Patrick Kennedy, JFK’s nephew and Ted’s son, came to the Brainerd area earlier this week for the Minnesota Hospital Association annual meeting. He kept his audience riveted as he spoke about his struggle with drug addiction and bipolar disorder, and as he tied his own experience in with the failings of America’s mental health care system as a whole. I was surprised that he spoke for more than an hour — a length of time that could strain the attention span of any typical audience member — but people stayed with him the entire time. I think that says something not only about Kennedy’s talent as a speaker, but also at the connection each person has with mental illness. It’s safe to wager that even if he spoke to an audience that wasn’t all doctors and hospital execs, Kennedy still would have had people wrapped around his words as he spoke. Even if we don’t have a mental illness ourselves, we know someone who does. Why is there any hesitation to talk about this when it forms an integral part of the lives of everyone?
I’ve had obsessive compulsive disorder since I was a boy, but I only started sustained treatment for it about a year ago. When most people think of OCD, they think of the “compulsive” part of the acronym, of people performing strict and weird rituals for no reason. That’s part of my experience too, but mainly the disease impacts me via the “obsessive” part of “obsessive compulsive disorder”. I have obsessive, intrusive thoughts. The easiest way to describe it — although get ready, because this is going to sound melodramatic — is a waking nightmare. A deep, dark part of your brain uses your worst fears against you, over and over again in thoughts you can’t escape from. I would drive in circles because I had convinced myself I hit someone with my car. Being in public meant — and still means now on bad days — that I pictured the people I come across being hurt. Strangers or family, the image of horrible things happening to them flashes in my minds eye. It’s as vivid in my imagination as if it were a real memory, and in the worst part of my time with OCD it’s difficult to tell the difference.
I should have gotten help years ago, but I didn’t. Since it was all in my head, I could hide my OCD pretty well, and I more or less hid it from my parents for decades even though my mom is a child psychologist. I thought I could handle it myself, but last year the wrongness of that idea caught up with me. I was almost too scared to leave my apartment for the calamity I thought would ensue. So I got help, from a therapist and from the Lakeland Psychiatry department at Essentia Health St. Josephs.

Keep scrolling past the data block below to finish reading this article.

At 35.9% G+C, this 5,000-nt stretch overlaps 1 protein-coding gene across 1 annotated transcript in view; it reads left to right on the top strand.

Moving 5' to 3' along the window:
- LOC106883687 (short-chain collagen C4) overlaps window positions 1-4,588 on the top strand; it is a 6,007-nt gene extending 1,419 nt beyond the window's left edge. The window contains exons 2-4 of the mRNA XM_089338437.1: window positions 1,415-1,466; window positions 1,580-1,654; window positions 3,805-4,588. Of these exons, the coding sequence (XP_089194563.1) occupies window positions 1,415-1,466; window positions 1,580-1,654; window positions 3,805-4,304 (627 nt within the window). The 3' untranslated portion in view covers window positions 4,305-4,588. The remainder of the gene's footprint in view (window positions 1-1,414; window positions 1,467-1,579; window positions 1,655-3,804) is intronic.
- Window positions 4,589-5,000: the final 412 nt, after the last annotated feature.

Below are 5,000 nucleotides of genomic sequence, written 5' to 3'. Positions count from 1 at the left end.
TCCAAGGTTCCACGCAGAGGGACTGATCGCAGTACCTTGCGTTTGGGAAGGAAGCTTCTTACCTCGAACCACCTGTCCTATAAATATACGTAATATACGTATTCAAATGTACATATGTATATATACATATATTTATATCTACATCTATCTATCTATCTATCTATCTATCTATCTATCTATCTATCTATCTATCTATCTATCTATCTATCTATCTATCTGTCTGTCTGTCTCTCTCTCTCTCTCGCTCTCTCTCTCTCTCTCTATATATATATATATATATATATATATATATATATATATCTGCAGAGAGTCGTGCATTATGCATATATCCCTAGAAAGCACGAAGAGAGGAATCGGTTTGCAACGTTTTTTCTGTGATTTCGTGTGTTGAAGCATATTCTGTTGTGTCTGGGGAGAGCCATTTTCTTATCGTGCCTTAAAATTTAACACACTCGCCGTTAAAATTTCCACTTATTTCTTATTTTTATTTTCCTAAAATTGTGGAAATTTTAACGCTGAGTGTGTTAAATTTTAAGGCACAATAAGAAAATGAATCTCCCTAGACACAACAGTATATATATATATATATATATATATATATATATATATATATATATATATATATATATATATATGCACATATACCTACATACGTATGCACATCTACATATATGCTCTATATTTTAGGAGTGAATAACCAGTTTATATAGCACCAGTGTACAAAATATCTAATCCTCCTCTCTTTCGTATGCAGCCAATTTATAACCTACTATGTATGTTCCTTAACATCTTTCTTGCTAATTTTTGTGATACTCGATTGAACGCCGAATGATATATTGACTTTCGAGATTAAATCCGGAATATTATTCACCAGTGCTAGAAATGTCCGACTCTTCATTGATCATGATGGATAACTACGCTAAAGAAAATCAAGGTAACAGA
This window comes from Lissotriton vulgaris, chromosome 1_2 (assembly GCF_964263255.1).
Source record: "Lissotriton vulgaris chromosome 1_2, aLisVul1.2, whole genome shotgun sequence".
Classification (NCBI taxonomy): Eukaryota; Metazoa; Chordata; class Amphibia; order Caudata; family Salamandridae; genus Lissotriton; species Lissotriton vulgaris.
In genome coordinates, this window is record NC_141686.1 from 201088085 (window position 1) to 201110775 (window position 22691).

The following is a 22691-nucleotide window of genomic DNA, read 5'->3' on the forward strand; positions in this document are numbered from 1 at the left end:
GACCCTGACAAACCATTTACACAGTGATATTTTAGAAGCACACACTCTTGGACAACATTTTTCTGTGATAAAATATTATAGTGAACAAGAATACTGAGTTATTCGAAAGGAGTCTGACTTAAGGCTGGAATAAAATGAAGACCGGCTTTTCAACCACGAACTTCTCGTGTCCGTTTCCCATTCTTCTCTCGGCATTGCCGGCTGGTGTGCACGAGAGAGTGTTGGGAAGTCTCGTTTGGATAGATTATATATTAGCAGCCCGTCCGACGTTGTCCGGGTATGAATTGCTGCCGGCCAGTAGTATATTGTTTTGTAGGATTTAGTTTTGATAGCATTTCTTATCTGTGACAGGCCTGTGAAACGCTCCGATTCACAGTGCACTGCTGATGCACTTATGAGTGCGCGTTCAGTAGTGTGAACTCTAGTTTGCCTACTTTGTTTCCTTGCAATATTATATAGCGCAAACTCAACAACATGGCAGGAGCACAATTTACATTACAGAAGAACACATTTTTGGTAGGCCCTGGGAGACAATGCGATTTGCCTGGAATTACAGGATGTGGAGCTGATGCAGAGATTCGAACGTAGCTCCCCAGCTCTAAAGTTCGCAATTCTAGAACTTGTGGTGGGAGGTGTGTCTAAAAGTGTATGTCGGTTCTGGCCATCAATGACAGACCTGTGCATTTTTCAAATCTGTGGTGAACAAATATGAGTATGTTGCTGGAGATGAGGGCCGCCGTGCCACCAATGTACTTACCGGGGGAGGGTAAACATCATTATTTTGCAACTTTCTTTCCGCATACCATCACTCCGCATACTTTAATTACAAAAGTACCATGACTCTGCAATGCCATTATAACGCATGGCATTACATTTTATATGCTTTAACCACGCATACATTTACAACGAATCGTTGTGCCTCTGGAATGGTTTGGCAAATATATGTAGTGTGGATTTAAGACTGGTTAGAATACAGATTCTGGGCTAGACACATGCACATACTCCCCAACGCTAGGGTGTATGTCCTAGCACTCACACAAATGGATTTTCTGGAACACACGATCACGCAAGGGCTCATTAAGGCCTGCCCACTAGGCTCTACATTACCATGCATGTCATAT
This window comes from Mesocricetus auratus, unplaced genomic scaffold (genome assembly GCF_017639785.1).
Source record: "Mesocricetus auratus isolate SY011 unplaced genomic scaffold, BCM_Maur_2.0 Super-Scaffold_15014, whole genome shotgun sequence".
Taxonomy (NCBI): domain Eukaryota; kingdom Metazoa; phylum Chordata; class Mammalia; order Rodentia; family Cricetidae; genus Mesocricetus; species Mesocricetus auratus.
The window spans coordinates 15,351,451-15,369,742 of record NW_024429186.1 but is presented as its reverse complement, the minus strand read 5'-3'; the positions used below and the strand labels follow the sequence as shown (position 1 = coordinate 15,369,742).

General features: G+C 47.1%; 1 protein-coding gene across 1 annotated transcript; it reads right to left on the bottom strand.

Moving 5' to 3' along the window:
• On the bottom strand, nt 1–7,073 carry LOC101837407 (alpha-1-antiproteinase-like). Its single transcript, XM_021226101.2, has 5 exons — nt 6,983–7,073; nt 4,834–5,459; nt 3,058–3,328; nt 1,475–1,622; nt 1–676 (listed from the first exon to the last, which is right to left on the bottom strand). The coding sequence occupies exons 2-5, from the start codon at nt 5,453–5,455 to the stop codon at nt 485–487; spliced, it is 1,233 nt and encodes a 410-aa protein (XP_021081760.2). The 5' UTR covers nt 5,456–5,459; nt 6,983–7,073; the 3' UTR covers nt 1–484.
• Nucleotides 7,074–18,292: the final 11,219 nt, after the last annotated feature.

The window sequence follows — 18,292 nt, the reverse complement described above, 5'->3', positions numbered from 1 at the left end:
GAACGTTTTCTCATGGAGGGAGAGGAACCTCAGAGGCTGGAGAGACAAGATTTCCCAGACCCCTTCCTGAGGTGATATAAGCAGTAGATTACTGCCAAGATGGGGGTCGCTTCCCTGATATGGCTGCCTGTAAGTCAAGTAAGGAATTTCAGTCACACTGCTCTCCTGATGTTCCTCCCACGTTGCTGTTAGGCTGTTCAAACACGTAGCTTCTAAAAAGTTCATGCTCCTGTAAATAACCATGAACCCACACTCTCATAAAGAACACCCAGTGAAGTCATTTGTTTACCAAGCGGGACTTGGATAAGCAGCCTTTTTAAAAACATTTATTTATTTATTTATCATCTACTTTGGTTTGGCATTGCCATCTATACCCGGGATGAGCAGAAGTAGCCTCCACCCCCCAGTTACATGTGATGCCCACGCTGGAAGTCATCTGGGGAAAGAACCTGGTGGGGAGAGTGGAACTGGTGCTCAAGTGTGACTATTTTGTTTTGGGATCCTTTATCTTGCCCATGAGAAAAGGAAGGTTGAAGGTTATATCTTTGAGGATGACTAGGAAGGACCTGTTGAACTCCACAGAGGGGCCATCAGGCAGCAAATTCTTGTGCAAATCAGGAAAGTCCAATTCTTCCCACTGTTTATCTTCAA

Here’s where my story intersects with the problems facing those with a mental illness across the country: a couple of months ago, I had an appointment with my psychiatrist at Lakeland, and he told me he was moving to Seattle. Good for him, but not good for his hundreds of patients. He told me that since the rest of the doctors were so booked up, I was essentially was on my own unless I could find a different facility. He wrote me a prescription for a year’s worth of meds, and that was that.
Don’t get me wrong, this isn’t a criticism of Lakeland in any way. What’s that psychiatrist going to do, be confined to one town for the rest of his life like he’s in prison? Actually, maybe that’s a good idea, because it’s apparently going take the hospital press-ganging psychiatrists and locking them in the basement for the Brainerd community to get adequate mental health care coverage.
Here’s a better idea: maybe the insurers can try paying the providers like my psychiatrist what they’re actually worth. As Patrick Kennedy brought up during his speech this week, Blue Cross Blue Shield of Minnesota can’t be bothered to put mental health care patients ahead of their own profit margins, so they’re cutting reimbursements. There were therapists who protested at Blue Cross’s headquarters, but that crowd of protesters should have included every Minnesotan who cares about their neighbors, friends and family.